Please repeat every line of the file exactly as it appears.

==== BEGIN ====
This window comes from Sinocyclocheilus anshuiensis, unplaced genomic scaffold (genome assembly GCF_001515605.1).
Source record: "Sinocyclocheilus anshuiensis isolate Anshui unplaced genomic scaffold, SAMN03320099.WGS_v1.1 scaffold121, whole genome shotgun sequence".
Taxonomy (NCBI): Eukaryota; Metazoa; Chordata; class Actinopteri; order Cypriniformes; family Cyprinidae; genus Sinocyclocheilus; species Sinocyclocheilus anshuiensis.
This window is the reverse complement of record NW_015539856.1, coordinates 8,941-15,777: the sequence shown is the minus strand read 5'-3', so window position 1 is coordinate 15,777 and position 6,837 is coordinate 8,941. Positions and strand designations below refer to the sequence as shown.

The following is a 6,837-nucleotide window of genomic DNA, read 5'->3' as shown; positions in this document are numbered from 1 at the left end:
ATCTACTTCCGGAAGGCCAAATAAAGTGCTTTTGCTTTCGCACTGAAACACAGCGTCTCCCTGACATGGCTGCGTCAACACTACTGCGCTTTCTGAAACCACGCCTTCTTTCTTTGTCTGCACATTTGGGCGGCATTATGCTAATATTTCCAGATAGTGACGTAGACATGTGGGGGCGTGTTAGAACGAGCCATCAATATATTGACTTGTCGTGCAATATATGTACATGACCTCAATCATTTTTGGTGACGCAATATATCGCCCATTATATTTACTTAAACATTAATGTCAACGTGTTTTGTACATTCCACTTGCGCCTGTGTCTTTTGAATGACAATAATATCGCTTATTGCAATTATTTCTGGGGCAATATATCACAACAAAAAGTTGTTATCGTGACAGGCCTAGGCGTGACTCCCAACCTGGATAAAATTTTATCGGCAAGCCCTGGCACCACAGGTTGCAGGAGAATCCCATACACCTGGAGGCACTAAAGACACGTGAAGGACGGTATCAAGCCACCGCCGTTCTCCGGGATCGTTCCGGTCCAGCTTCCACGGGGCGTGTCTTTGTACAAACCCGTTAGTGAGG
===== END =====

This window comes from Sinocyclocheilus anshuiensis, unplaced genomic scaffold (genome assembly GCF_001515605.1).
Source record: "Sinocyclocheilus anshuiensis isolate Anshui unplaced genomic scaffold, SAMN03320099.WGS_v1.1 scaffold121, whole genome shotgun sequence".
Taxonomy (NCBI): Eukaryota; Metazoa; Chordata; class Actinopteri; order Cypriniformes; family Cyprinidae; genus Sinocyclocheilus; species Sinocyclocheilus anshuiensis.
This window is the reverse complement of record NW_015539856.1, coordinates 8,941-15,777: the sequence shown is the minus strand read 5'-3', so window position 1 is coordinate 15,777 and position 6,837 is coordinate 8,941. Positions and strand designations below refer to the sequence as shown.

The following is a 6,837-nucleotide window of genomic DNA, read 5'->3' as shown; positions in this document are numbered from 1 at the left end:
ATCTACTTCCGGAAGGCCAAATAAAGTGCTTTTGCTTTCGCACTGAAACACAGCGTCTCCCTGACATGGCTGCGTCAACACTACTGCGCTTTCTGAAACCACGCCTTCTTTCTTTGTCTGCACATTTGGGCGGCATTATGCTAATATTTCCAGATAGTGACGTAGACATGTGGGGGCGTGTTAGAACGAGCCATCAATATATTGACTTGTCGTGCAATATATGTACATGACCTCAATCATTTTTGGTGACGCAATATATCGCCCATTATATTTACTTAAACATTAATGTCAACGTGTTTTGTACATTCCACTTGCGCCTGTGTCTTTTGAATGACAATAATATCGCTTATTGCAATTATTTCTGGGGCAATATATCACAACAAAAAGTTGTTATCGTGACAGGCCTAGGCGTGACTCCCAACCTGGATAAAATTTTATCGGCAAGCCCTGGCACCACAGGTTGCAGGAGAATCCCATACACCTGGAGGCACTAAAGACACGTGAAGGACGGTATCAAGCCACCGCCGTTCTCCGGGATCGTTCCGGTCCAGCTTCCACGGGGCGTGTCTTTGTACAAACCCGTTAGTGAGG